“Nathaniel Knox was an Ulster Man”

Matthew Knox was the first of his family to cross the mountains and enter Mississippi. The covered wagon he drove pulled a milk cow while two sows and a collie dog trailed along, and his wife sat in the back. Under the tarpaulin, among the farm implements, resting neatly next to a jug of clear whiskey medicine, was a small bible his grandfather, Jeremiah Knox, had given him in 1862 when he went off to fight in the Confederate War. Together Matthew and this bible had survived the war and would stay together throughout the tense aftermath.

This song tells the history of how Matthew’s Scots-Irish family came to America from Ulster, carrying with them the generations of Knox forebears as documented in the family bible.

Nathaniel Knox was an Ulster Man
WRITTEN BY: F.D. LEONE

Nathaniel Knox was an Ulster man
A staunch Presbyterian
Sold his labor for a six week voyage
With a wife and two small boys

Traced his line to 1621
To his great-great-grandad Tristan
They came to Ulster from County Galloway
Nathaniel Knox sailed away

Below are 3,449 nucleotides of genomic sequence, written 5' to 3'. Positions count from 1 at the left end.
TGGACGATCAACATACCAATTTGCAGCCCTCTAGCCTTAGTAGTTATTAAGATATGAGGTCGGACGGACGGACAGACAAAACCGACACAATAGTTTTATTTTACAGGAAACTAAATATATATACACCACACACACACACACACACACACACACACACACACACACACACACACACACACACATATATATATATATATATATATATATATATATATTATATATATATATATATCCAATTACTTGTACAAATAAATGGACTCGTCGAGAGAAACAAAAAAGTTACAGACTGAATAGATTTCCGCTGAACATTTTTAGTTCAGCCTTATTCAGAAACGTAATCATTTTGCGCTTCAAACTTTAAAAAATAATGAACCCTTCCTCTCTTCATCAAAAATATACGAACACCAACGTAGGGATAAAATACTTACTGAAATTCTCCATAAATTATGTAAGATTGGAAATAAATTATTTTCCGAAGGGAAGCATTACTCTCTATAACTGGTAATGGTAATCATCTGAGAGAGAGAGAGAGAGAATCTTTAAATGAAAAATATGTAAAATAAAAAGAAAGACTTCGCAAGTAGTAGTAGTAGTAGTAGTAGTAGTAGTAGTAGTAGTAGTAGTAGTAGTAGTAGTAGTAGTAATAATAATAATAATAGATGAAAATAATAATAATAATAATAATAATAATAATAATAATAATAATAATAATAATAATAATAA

It was a small thing that he took
A list of names in a holy book
Every Knox that’ll come along
Will write more names of his own

Nathaniel Knox went to Carolina
Took his grandson Jeremiah
Who was the first Knox American-born
In seventeen seventy-four

It was a small thing that he took
A list of names in a holy book
Every Knox that’ll come along
Will write more names of his own

It ain’t rained for six weeks now
Jeremiah watched his fields turn brown
One minute he’s cooking molasses from sugar cane
Then everything he’s built goes up flames

Matthew Knox was Jeremiah’s grandson
He left Carolina for Meridian
Mississippi soil is rich and dark
Matthew Knox has an Ulster heart

It was a small thing that he took
A list of names in a holy book
Every Knox that’ll come along
Will write more names of his own

© 2020 Frank David Leone, Jr./Highway 80 Music (ASCAP). The songs and stories on the Highway 80 Stories website are works of fiction. Names, characters, businesses, places, events, locales, and incidents are either the products of the author’s imagination or used in a fictitious manner. Any resemblance to actual persons, living or dead, or actual events is purely coincidental.

Published by

f. d. leone

Songwriter.